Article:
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Gay slang or LGBT slang in linguistics refers to a form of English slang used predominantly among LGBT (lesbian, gay, bisexual and transgender) people.

Differences and similarities to PolariEdit

Modern gay slang has origins in the English language. Polari was a cant or cryptolect used in the gay subculture in Britain. Polari derives from Italian languages, Mediterranean Lingua Franca, Yiddish and French. [1]

Another difference between gay slang and Polari is that gay slang has become descriptive of the overall experience of life in the gay community, whereas Polari includes names for common words that have no exclusive relation to the LGBT culture (e.g., "glossies" for "magazines").[1] Gay slang also coexists alongside regional slang and many gay men will combine them.

Although there are differences, modern gay slang has adopted many polari words, as detailed in the table below:

Source: Fantabulosa: A Dictionary of Polari and Gay Slang[1]
Glossary of gay slang taken from Polari
Word Approximate meaning
basket the bulge of male genitals through clothes
bumming the act of gay sex
chicken young boy
cottaging having or looking for sex in a public toilet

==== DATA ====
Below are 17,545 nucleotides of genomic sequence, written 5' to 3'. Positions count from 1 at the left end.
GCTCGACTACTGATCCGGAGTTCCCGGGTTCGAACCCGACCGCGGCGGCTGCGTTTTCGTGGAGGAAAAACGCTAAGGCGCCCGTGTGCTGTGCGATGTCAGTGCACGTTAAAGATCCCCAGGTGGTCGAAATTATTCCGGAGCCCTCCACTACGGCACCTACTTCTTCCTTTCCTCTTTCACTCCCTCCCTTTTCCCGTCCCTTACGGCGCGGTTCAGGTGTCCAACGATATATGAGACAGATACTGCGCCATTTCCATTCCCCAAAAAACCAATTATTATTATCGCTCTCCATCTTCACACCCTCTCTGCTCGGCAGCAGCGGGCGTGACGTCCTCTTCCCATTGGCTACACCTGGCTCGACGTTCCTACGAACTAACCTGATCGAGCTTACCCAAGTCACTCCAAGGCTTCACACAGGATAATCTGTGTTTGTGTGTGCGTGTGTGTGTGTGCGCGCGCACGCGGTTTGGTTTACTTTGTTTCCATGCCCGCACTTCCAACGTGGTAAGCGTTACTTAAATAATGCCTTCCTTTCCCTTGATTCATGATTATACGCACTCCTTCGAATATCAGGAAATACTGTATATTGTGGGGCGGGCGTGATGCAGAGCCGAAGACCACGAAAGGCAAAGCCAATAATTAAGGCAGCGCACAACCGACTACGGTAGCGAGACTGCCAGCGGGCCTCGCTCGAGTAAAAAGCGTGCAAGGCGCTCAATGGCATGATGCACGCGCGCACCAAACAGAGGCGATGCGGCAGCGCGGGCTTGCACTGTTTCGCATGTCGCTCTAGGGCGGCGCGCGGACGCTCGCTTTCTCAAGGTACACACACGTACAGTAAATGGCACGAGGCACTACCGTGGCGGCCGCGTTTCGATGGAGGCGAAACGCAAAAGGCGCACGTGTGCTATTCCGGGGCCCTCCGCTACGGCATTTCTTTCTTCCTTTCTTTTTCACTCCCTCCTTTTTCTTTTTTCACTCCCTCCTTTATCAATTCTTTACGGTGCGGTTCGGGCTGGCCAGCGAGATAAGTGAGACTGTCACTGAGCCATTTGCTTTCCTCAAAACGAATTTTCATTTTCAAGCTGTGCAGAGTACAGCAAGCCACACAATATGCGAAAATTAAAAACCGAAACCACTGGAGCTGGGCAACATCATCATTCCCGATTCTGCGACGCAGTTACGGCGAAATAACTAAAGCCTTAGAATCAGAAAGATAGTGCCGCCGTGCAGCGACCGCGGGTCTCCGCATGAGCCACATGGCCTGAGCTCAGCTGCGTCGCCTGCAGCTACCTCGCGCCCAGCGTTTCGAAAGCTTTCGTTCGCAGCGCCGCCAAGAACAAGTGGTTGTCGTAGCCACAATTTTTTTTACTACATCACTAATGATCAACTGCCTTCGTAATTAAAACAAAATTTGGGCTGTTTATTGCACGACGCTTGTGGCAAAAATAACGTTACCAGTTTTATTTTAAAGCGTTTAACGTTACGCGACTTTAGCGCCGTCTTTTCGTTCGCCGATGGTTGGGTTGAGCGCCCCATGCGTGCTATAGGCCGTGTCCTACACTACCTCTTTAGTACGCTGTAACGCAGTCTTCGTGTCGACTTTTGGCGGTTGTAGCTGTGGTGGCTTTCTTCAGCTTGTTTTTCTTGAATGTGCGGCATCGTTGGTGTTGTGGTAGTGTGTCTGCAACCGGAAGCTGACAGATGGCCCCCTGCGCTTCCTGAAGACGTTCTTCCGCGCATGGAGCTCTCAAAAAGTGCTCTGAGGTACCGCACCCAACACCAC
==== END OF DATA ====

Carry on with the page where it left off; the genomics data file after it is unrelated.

zhoosh style

Cultural impactEdit

Many terms that originated as gay slang have become part of the popular lexicon. For example, the word drag was popularized by Hubert Selby, Jr. in his book Last Exit to Brooklyn. "Drag" has been traced back by the Oxford English Dictionary (OED) to the late 19th Century. Conversely, words such as banjee, while well-established in a subset of gay society, have never made the transition to popular use. Other less well known terms include funguy : This is a flamboyant homosexual who endulges in any gay sex/fetish and will dress in gay attire; also linker Man : This is a gay male who dresses in gay attire which must include chains, normally he is leather clad. Both of these are normally found in gay bars and thus form part of gay scene.


  1. 1.0 1.1 1.2 (Baker, 2002)


  • Baker, Paul (2002). Fantabulosa, a dictionary of Polari and gay slang. Continuum, 242 pages. ISBN 0826459617. 
  • Rodgers, Bruce (1972). The Queens' Vernacular : a gay lexicon. Straight Arrow Books, 265 pages. ISBN 0879320265. 

See alsoEdit

External linksEdit


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